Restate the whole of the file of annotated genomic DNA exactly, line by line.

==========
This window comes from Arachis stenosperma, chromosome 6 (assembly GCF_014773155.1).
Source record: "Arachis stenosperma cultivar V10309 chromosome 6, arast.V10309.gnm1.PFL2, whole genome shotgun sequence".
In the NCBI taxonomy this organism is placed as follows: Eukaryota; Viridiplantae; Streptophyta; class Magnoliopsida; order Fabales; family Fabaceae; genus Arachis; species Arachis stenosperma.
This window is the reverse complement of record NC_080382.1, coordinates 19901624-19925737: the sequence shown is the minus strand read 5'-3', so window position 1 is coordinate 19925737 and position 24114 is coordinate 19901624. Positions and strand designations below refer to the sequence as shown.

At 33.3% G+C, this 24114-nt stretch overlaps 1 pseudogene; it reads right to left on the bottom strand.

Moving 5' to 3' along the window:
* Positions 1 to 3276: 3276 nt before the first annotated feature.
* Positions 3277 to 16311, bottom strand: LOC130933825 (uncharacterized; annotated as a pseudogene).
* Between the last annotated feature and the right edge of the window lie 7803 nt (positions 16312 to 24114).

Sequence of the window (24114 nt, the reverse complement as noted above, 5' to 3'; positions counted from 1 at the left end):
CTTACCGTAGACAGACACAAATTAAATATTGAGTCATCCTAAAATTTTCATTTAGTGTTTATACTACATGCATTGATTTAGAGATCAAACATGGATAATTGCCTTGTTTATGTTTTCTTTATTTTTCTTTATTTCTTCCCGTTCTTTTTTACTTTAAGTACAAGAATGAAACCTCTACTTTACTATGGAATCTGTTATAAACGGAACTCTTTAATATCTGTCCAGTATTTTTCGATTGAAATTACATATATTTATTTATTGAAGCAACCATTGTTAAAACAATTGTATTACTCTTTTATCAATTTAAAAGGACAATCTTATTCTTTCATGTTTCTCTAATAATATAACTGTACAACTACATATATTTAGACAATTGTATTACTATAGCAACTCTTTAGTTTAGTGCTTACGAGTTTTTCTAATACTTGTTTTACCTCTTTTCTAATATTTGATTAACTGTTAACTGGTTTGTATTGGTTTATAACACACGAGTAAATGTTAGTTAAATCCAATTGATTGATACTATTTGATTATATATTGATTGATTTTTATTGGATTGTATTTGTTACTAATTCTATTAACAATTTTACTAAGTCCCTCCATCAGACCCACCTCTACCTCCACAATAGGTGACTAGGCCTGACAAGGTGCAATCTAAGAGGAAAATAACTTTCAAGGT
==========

This window comes from Arachis stenosperma, chromosome 6 (assembly GCF_014773155.1).
Source record: "Arachis stenosperma cultivar V10309 chromosome 6, arast.V10309.gnm1.PFL2, whole genome shotgun sequence".
In the NCBI taxonomy this organism is placed as follows: Eukaryota; Viridiplantae; Streptophyta; class Magnoliopsida; order Fabales; family Fabaceae; genus Arachis; species Arachis stenosperma.
This window is the reverse complement of record NC_080382.1, coordinates 19901624-19925737: the sequence shown is the minus strand read 5'-3', so window position 1 is coordinate 19925737 and position 24114 is coordinate 19901624. Positions and strand designations below refer to the sequence as shown.

At 33.3% G+C, this 24114-nt stretch overlaps 1 pseudogene; it reads right to left on the bottom strand.

Moving 5' to 3' along the window:
* Positions 1 to 3276: 3276 nt before the first annotated feature.
* Positions 3277 to 16311, bottom strand: LOC130933825 (uncharacterized; annotated as a pseudogene).
* Between the last annotated feature and the right edge of the window lie 7803 nt (positions 16312 to 24114).

Sequence of the window (24114 nt, the reverse complement as noted above, 5' to 3'; positions counted from 1 at the left end):
CTTACCGTAGACAGACACAAATTAAATATTGAGTCATCCTAAAATTTTCATTTAGTGTTTATACTACATGCATTGATTTAGAGATCAAACATGGATAATTGCCTTGTTTATGTTTTCTTTATTTTTCTTTATTTCTTCCCGTTCTTTTTTACTTTAAGTACAAGAATGAAACCTCTACTTTACTATGGAATCTGTTATAAACGGAACTCTTTAATATCTGTCCAGTATTTTTCGATTGAAATTACATATATTTATTTATTGAAGCAACCATTGTTAAAACAATTGTATTACTCTTTTATCAATTTAAAAGGACAATCTTATTCTTTCATGTTTCTCTAATAATATAACTGTACAACTACATATATTTAGACAATTGTATTACTATAGCAACTCTTTAGTTTAGTGCTTACGAGTTTTTCTAATACTTGTTTTACCTCTTTTCTAATATTTGATTAACTGTTAACTGGTTTGTATTGGTTTATAACACACGAGTAAATGTTAGTTAAATCCAATTGATTGATACTATTTGATTATATATTGATTGATTTTTATTGGATTGTATTTGTTACTAATTCTATTAACAATTTTACTAAGTCCCTCCATCAGACCCACCTCTACCTCCACAATAGGTGACTAGGCCTGACAAGGTGCAATCTAAGAGGAAAATAACTTTCAAGGT